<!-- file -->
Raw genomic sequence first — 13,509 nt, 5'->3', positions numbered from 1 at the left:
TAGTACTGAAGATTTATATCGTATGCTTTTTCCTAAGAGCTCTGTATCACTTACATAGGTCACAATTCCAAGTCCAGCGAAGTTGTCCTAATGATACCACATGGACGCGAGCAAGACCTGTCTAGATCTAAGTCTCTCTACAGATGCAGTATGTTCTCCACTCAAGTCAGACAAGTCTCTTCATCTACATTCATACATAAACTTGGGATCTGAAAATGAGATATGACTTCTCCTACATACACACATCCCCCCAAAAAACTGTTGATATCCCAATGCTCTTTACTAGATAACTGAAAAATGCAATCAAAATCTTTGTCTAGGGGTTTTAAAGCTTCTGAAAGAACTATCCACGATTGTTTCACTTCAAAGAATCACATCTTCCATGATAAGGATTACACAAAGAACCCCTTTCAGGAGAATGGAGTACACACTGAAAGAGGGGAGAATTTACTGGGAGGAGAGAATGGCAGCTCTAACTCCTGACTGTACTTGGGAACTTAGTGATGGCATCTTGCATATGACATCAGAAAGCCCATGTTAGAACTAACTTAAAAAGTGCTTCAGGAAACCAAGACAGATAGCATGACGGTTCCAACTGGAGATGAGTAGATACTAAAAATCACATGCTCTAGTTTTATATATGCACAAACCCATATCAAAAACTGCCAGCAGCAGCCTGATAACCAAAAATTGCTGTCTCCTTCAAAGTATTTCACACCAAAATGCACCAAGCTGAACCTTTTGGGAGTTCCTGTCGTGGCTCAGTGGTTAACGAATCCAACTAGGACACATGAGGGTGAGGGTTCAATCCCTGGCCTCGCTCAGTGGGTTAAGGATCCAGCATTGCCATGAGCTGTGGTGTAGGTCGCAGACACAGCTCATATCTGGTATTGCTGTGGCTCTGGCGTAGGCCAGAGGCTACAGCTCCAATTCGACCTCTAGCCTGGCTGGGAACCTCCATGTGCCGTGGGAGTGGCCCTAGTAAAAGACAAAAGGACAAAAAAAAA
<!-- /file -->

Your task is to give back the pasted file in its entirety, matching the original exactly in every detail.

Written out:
Raw genomic sequence first — 13,509 nt, 5'->3', positions numbered from 1 at the left:
TAGTACTGAAGATTTATATCGTATGCTTTTTCCTAAGAGCTCTGTATCACTTACATAGGTCACAATTCCAAGTCCAGCGAAGTTGTCCTAATGATACCACATGGACGCGAGCAAGACCTGTCTAGATCTAAGTCTCTCTACAGATGCAGTATGTTCTCCACTCAAGTCAGACAAGTCTCTTCATCTACATTCATACATAAACTTGGGATCTGAAAATGAGATATGACTTCTCCTACATACACACATCCCCCCAAAAAACTGTTGATATCCCAATGCTCTTTACTAGATAACTGAAAAATGCAATCAAAATCTTTGTCTAGGGGTTTTAAAGCTTCTGAAAGAACTATCCACGATTGTTTCACTTCAAAGAATCACATCTTCCATGATAAGGATTACACAAAGAACCCCTTTCAGGAGAATGGAGTACACACTGAAAGAGGGGAGAATTTACTGGGAGGAGAGAATGGCAGCTCTAACTCCTGACTGTACTTGGGAACTTAGTGATGGCATCTTGCATATGACATCAGAAAGCCCATGTTAGAACTAACTTAAAAAGTGCTTCAGGAAACCAAGACAGATAGCATGACGGTTCCAACTGGAGATGAGTAGATACTAAAAATCACATGCTCTAGTTTTATATATGCACAAACCCATATCAAAAACTGCCAGCAGCAGCCTGATAACCAAAAATTGCTGTCTCCTTCAAAGTATTTCACACCAAAATGCACCAAGCTGAACCTTTTGGGAGTTCCTGTCGTGGCTCAGTGGTTAACGAATCCAACTAGGACACATGAGGGTGAGGGTTCAATCCCTGGCCTCGCTCAGTGGGTTAAGGATCCAGCATTGCCATGAGCTGTGGTGTAGGTCGCAGACACAGCTCATATCTGGTATTGCTGTGGCTCTGGCGTAGGCCAGAGGCTACAGCTCCAATTCGACCTCTAGCCTGGCTGGGAACCTCCATGTGCCGTGGGAGTGGCCCTAGTAAAAGACAAAAGGACAAAAAAAAA